By then, I’d become a bit fed up with the city I’d been born in. Thirty years living in a town of tinsel. Everyday sun, heat, sweating. Hookers in cars beneath my window, helicopters at night overhead announcing their search for an armed man. “Stay inside,-“ the voice shouted down on us. I was sick of it. My apartment was cracked from the earthquake, my car unsafe in the carport below my window. I’d found a homeless man sleeping and smoking inside it when I went to go to work. I’d asked him to leave. He’d said, “Oh! I thought this was abandoned!” Yeah, everyone’s a critic.
I looked around the city I loved. She looked so tired. Ragged. Old, without charm or character. She’d been beaten up, slapped, neglected and abandoned. No longer the starlet but now the worn out hag. She’d lost her sparkle. She no longer captivated me. Right now as I write this, I feel ugly- like a male CEO studio executive dismissing a hopeful starlet, or trying to fuck one. It was time for me to swim out of the pond, into waters far across the sea. I feel sad thinking of her this way. I’ve been back and seen her now with her proper facelift, her youth restored. I smile at her as the taxi drives from LAX. She was back. But I wasn’t.
So walking this small city, I step toward the post office door, where hangs a sign stating, “Post only.” I didn’t quite understand its meaning. I step inside to see I am the only customer. Surrounded by racks of holiday cards and tables of gift calendars. Ten days before Christmas. The place felt almost abandoned as I listened to the woman who ran the shop read from a letter she had just received from the city council. She said, “…must be used only for post. No newspapers, no magazines, no office supplies, no cigarettes,-” which had been walled off and locked up. I stepped toward her and asked if I could buy ink for my printer. She replied, “I don’t know! I don’t know if I can! This says no.” She was Dutch. It was not the language she didn’t understand but it’s meaning.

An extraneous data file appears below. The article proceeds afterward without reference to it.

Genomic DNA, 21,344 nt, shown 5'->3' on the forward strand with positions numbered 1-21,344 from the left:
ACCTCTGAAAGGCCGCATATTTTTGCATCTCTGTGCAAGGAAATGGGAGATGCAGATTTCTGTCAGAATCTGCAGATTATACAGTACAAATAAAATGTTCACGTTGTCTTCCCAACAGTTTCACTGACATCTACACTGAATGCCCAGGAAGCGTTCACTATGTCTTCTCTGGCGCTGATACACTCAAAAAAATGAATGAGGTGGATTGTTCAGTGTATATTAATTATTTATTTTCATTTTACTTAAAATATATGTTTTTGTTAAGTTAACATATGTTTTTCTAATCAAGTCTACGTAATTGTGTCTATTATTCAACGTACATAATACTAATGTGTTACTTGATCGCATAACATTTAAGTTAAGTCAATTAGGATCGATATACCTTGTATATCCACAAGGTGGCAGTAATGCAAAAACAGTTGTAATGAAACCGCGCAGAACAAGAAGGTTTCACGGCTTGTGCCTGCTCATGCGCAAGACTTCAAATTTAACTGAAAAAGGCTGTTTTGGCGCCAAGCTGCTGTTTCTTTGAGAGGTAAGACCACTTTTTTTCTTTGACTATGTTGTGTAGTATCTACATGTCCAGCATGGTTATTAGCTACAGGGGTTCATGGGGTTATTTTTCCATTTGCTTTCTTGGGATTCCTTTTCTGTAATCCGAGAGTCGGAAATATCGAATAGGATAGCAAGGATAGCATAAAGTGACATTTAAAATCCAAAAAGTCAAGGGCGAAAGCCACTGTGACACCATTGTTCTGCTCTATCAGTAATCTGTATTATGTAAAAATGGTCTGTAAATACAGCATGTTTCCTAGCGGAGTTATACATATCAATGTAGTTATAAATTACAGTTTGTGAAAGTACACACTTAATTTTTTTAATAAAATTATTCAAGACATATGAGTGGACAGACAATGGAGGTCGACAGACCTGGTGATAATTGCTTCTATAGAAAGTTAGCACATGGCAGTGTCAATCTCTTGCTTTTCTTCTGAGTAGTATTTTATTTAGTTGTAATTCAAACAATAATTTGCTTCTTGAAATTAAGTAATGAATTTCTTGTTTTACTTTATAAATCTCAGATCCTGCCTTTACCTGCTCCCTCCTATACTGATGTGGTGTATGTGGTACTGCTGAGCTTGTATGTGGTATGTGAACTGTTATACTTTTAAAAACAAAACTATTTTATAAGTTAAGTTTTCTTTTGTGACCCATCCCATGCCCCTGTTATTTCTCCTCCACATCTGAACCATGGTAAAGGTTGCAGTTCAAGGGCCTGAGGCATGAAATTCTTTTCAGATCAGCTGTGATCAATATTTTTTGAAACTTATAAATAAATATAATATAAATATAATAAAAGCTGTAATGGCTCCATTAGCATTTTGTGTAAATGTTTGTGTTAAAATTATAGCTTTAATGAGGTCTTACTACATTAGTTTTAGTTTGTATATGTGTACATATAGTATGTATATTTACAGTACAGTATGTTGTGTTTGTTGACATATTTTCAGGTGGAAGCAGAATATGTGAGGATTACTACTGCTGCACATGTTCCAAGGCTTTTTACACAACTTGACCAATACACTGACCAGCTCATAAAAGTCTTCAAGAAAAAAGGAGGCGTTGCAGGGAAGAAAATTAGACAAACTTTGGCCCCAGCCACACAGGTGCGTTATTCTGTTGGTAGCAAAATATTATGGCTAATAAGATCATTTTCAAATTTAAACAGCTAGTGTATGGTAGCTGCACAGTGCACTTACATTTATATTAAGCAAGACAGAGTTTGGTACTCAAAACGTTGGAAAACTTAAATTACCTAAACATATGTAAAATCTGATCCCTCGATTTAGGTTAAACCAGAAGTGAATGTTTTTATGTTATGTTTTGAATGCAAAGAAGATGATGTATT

I look out my window as I hear an incredible sound for this time of year. The squawk of a parrot. No, not on some tropical island like where I’d like to be, but here. Yep, there it is- green- parrot green against the dull grey sky. Reminding me of the summer and the last time I’d heard people snapping at each other. During a heatwave that lasted this year for months, not the usual days or weeks. Unheard of here. People are not used to it. Makes them out of sorts. Like Los Angeles when it rains- when it used to rain.
And here, in the summer, there were still tables outside. No festivals. It was too hot to be inside, even for me who grew up in a desert city.
The only activity I see now from my window are the yellow vested delivery men (not women-still) The postmen on their orange saddle bagged bicycles. The only way people are getting their gifts for the holidays they won’t have.
At the post office, and later in the market, I’d seen the front pages of every Dutch Newspaper. On them, Rutte, the Dutch prime minister with his mask on, looking towards the camera snapping flashbulbs. Well, he will not suffer from the headlines. Because now there is nowhere to buy the papers. The newspaper headlines translate to: ‘We Must.’ And another, a photograph of groups of shoppers, half with masks, congested in front of Christmas lighted shut shop windows, ‘Wij moeten dit doen’, ‘We must do this.’
It’s a sad day. A few days ago I read a post from a friend in LA. She told of a ballet dancer in a glass bubble: the only safe way she could dance in public. When I read that, I still had not been out in the city, not for weeks. So it hit me today. It’s just that the city feels, looks so tired, abandoned. Like everyone has gone on vacation. But I know they are here, inside, maybe lonely. Alone. Three words. Pray its over. Pray for vaccine. Squawk of parrots, Climate change Christmas. It’s not over. I have hope.